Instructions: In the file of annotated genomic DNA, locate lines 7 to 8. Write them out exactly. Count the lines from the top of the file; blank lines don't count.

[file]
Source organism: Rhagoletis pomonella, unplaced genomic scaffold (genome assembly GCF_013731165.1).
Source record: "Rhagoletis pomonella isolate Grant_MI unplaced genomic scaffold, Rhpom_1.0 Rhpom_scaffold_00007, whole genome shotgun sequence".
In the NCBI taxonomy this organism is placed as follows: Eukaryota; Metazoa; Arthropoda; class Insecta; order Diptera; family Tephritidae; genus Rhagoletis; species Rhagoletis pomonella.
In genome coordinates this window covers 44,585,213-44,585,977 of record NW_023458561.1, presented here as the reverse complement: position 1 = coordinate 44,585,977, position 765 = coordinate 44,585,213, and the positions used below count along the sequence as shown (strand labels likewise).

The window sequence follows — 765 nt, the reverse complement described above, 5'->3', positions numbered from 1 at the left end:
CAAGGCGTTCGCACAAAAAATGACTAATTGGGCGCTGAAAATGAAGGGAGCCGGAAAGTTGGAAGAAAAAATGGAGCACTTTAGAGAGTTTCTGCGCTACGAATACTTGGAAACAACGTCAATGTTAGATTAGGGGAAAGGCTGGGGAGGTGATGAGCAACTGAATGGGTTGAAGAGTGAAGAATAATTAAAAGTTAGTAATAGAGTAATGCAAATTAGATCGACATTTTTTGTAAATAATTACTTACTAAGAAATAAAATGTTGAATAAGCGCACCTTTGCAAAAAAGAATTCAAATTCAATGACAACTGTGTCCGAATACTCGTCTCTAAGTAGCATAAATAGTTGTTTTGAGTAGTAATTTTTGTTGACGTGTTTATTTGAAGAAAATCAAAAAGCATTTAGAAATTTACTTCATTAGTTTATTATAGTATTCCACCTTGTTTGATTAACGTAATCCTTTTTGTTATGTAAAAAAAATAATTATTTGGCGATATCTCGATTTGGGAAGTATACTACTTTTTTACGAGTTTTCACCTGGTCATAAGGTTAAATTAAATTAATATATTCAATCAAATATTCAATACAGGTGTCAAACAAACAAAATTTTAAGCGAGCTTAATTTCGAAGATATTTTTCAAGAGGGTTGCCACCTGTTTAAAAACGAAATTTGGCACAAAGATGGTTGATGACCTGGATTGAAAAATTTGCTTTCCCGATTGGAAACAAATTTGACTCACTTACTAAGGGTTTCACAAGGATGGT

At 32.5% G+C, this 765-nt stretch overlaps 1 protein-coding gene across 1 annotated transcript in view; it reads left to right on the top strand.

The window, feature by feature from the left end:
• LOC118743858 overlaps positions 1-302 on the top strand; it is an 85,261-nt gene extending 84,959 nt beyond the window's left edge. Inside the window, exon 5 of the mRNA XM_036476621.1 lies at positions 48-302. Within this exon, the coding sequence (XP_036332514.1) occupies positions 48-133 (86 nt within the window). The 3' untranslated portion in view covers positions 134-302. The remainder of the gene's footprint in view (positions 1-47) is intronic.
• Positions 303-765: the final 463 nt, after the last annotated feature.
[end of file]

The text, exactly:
At 32.5% G+C, this 765-nt stretch overlaps 1 protein-coding gene across 1 annotated transcript in view; it reads left to right on the top strand.

The window, feature by feature from the left end: